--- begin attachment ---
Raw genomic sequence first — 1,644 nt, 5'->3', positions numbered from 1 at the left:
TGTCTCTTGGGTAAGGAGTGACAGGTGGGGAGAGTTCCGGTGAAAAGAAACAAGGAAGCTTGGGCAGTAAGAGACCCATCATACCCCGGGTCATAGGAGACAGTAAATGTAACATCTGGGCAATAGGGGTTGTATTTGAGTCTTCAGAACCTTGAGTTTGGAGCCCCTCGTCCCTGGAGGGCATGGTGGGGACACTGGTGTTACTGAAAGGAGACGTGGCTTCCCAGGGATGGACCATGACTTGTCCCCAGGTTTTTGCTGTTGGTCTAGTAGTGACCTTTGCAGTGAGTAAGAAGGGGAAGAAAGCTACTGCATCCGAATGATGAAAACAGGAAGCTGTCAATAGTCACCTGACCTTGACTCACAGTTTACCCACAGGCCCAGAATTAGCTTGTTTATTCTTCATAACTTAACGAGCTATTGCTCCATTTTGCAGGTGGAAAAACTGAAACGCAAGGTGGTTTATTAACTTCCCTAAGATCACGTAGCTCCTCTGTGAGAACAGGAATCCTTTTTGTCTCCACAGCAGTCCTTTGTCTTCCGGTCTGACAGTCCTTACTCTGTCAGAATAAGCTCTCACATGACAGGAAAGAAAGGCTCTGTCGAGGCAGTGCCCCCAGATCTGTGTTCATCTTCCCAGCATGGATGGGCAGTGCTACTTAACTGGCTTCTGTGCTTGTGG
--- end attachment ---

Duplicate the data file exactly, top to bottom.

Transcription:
Raw genomic sequence first — 1,644 nt, 5'->3', positions numbered from 1 at the left:
TGTCTCTTGGGTAAGGAGTGACAGGTGGGGAGAGTTCCGGTGAAAAGAAACAAGGAAGCTTGGGCAGTAAGAGACCCATCATACCCCGGGTCATAGGAGACAGTAAATGTAACATCTGGGCAATAGGGGTTGTATTTGAGTCTTCAGAACCTTGAGTTTGGAGCCCCTCGTCCCTGGAGGGCATGGTGGGGACACTGGTGTTACTGAAAGGAGACGTGGCTTCCCAGGGATGGACCATGACTTGTCCCCAGGTTTTTGCTGTTGGTCTAGTAGTGACCTTTGCAGTGAGTAAGAAGGGGAAGAAAGCTACTGCATCCGAATGATGAAAACAGGAAGCTGTCAATAGTCACCTGACCTTGACTCACAGTTTACCCACAGGCCCAGAATTAGCTTGTTTATTCTTCATAACTTAACGAGCTATTGCTCCATTTTGCAGGTGGAAAAACTGAAACGCAAGGTGGTTTATTAACTTCCCTAAGATCACGTAGCTCCTCTGTGAGAACAGGAATCCTTTTTGTCTCCACAGCAGTCCTTTGTCTTCCGGTCTGACAGTCCTTACTCTGTCAGAATAAGCTCTCACATGACAGGAAAGAAAGGCTCTGTCGAGGCAGTGCCCCCAGATCTGTGTTCATCTTCCCAGCATGGATGGGCAGTGCTACTTAACTGGCTTCTGTGCTTGTGG